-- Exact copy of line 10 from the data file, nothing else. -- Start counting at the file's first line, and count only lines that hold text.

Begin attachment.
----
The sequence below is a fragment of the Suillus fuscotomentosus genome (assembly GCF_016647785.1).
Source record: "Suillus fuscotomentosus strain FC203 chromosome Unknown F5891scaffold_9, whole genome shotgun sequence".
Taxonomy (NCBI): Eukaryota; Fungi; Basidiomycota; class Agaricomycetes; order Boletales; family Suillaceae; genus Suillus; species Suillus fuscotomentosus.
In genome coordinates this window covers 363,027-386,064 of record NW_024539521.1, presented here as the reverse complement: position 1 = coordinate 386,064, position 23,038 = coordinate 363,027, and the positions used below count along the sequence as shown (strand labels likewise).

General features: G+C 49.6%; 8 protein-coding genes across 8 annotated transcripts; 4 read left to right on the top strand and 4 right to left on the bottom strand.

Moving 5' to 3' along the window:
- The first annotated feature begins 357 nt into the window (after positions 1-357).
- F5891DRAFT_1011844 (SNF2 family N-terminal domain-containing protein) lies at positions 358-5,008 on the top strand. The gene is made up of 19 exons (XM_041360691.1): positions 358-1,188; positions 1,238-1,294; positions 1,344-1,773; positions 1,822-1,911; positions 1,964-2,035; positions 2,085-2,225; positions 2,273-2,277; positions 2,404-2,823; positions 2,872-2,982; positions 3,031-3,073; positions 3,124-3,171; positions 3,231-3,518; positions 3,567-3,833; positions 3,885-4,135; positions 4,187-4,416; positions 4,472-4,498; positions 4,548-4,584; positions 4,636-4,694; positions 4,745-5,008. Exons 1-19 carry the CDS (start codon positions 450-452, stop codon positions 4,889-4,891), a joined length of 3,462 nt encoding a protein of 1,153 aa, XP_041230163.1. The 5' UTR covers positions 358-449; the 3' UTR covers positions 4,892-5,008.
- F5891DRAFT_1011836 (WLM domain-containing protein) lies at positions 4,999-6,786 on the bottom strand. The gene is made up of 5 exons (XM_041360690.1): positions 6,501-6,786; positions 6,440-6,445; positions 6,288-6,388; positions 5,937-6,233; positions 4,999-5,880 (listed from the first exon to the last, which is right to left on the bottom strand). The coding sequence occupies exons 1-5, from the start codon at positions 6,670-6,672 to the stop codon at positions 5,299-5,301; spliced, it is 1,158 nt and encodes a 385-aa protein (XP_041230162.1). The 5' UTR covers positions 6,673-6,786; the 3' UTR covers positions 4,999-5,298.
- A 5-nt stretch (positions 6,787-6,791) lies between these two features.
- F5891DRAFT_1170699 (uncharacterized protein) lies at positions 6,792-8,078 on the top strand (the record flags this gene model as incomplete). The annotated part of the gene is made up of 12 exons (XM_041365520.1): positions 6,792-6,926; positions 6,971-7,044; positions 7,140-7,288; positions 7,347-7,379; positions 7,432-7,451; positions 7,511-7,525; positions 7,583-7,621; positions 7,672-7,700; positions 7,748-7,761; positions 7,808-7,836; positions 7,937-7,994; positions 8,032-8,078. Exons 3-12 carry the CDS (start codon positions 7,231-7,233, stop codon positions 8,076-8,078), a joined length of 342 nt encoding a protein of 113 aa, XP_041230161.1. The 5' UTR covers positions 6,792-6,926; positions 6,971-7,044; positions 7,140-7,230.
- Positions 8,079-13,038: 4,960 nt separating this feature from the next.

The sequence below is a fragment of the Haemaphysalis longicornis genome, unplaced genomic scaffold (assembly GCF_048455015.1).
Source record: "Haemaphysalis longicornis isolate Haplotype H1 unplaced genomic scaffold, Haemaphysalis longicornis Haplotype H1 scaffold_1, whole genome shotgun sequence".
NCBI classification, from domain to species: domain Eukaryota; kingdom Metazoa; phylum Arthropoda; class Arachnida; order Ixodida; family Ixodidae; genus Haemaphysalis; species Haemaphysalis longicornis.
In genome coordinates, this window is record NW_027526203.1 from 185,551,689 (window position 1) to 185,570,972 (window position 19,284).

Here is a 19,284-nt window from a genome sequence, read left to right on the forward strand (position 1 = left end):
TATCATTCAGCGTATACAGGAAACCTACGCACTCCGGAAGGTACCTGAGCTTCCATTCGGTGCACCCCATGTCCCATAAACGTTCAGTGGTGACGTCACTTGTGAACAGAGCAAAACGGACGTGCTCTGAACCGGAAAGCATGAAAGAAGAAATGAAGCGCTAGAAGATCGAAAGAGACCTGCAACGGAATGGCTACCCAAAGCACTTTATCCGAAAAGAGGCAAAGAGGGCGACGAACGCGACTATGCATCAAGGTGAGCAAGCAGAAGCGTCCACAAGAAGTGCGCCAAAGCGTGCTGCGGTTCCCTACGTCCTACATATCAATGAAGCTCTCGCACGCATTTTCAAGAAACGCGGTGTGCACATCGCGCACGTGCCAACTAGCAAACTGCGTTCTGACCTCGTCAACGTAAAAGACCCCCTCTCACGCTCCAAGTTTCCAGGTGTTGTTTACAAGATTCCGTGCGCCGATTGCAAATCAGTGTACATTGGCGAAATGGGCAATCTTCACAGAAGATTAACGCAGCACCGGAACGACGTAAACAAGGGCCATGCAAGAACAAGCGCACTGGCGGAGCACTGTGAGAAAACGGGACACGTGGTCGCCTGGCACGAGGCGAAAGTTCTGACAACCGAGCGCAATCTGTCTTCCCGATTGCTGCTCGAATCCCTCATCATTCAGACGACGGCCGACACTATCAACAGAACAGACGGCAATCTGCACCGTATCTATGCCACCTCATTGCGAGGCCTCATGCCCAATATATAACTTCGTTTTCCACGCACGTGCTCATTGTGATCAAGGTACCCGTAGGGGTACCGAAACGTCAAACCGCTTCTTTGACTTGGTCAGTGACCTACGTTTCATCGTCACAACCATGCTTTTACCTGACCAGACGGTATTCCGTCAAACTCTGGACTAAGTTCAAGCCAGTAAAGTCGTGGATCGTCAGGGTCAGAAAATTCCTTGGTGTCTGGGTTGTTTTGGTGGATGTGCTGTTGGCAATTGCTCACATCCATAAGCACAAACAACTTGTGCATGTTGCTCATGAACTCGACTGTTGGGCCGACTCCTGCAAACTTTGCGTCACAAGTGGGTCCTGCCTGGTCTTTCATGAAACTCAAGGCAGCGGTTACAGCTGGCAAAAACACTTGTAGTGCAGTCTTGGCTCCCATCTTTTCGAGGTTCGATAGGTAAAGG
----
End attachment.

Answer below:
- A 5-nt stretch (positions 6,787-6,791) lies between these two features.